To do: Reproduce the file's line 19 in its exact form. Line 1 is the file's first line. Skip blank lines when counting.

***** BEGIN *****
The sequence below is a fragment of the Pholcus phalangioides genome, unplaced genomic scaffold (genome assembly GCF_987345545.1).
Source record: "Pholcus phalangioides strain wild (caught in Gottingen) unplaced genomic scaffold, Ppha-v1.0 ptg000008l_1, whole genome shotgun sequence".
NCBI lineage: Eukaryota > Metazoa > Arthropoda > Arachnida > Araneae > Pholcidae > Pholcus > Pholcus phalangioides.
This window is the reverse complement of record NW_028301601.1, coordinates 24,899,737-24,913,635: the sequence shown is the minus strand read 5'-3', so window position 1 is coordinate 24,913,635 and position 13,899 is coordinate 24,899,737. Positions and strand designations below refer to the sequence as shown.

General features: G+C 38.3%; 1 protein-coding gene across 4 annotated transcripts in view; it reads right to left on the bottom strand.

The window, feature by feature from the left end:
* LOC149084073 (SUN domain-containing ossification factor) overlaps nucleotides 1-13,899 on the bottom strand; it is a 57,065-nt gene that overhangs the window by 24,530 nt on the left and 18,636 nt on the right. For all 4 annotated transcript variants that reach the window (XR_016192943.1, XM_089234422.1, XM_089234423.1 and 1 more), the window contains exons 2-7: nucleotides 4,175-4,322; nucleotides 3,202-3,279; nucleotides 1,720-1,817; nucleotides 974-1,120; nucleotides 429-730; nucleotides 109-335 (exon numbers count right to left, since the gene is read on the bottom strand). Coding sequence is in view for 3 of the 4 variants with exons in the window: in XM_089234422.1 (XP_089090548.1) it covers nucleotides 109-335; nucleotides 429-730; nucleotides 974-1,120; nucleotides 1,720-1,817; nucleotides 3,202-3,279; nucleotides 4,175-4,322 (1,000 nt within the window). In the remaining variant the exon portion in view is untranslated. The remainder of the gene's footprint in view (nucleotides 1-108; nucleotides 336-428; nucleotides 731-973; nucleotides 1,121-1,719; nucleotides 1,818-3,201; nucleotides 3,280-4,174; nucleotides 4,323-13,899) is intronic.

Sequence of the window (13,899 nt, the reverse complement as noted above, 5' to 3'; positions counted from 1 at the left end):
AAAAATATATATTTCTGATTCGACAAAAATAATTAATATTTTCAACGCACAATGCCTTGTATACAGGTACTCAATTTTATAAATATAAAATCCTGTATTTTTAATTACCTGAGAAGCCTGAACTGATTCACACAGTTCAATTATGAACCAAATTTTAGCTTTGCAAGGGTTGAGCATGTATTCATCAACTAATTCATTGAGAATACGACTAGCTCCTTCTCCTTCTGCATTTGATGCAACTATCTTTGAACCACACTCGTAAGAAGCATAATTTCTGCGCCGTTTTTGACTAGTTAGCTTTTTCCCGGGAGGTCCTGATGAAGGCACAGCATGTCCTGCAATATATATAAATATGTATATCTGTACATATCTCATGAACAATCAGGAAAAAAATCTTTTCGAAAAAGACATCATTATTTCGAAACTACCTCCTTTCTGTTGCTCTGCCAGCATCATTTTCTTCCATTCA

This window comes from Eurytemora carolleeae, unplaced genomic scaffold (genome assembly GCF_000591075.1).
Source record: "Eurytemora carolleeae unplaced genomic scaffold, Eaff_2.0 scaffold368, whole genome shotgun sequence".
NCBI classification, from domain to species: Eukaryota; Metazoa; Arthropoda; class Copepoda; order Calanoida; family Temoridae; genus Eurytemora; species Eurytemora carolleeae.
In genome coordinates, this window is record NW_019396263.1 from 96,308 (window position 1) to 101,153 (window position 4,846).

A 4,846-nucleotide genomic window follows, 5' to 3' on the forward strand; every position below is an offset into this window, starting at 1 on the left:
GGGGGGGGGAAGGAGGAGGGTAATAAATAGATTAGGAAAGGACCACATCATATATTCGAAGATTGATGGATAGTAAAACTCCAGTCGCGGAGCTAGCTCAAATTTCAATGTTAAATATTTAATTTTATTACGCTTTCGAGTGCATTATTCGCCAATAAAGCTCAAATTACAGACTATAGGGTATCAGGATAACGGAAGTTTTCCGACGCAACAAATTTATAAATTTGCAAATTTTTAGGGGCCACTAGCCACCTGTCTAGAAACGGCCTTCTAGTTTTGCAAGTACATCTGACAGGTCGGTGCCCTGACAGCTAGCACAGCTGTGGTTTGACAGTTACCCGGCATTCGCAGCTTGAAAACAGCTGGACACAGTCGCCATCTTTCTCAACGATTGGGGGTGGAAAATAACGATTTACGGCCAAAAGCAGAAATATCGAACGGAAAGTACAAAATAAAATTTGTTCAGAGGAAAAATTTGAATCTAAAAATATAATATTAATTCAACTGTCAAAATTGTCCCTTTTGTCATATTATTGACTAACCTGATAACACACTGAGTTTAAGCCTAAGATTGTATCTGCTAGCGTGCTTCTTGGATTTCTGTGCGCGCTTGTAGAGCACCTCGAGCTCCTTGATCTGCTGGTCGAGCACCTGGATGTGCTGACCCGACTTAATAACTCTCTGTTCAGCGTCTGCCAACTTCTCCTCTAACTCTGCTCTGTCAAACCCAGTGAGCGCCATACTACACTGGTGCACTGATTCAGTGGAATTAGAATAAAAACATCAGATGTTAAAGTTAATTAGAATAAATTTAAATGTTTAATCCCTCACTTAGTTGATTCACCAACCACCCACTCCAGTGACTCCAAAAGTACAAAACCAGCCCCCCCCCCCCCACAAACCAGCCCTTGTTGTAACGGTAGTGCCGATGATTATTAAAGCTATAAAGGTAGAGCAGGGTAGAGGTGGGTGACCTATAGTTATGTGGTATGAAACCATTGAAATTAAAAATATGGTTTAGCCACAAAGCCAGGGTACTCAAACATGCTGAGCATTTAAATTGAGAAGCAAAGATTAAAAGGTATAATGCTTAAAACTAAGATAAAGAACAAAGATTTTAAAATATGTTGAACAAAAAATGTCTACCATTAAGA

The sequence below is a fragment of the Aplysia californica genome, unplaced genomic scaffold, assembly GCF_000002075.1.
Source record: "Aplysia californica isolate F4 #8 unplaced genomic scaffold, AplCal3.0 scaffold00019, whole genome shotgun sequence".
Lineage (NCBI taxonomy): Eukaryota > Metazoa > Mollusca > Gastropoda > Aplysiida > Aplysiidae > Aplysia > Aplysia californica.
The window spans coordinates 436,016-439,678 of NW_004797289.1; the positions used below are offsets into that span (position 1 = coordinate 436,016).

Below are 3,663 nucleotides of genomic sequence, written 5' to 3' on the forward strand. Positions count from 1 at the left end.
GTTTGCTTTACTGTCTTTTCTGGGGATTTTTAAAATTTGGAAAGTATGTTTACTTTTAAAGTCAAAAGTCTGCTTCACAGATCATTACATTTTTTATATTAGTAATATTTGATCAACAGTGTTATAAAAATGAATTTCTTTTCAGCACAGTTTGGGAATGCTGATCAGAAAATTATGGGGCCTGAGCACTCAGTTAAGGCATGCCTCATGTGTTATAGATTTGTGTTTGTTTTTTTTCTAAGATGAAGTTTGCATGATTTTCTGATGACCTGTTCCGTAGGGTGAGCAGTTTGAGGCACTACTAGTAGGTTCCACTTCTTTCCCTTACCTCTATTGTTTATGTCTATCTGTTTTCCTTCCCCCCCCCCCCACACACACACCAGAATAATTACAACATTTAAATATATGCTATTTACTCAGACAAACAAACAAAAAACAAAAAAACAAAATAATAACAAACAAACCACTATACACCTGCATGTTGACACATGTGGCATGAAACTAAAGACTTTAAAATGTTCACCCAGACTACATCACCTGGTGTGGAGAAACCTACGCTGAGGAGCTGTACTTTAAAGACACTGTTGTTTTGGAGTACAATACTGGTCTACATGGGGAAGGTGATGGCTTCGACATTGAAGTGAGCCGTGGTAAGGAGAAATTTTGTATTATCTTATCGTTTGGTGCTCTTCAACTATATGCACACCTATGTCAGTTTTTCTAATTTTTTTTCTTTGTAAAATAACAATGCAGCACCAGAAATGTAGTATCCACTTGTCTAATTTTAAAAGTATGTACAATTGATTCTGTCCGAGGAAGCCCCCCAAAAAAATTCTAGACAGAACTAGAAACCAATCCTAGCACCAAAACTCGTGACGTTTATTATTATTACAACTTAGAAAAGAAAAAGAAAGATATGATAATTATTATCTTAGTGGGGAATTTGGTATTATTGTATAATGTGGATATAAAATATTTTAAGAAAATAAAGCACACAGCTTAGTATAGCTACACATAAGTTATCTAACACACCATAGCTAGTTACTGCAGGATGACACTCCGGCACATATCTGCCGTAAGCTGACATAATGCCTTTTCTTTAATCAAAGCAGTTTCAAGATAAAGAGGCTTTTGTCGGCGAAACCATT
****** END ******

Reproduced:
The window spans coordinates 436,016-439,678 of NW_004797289.1; the positions used below are offsets into that span (position 1 = coordinate 436,016).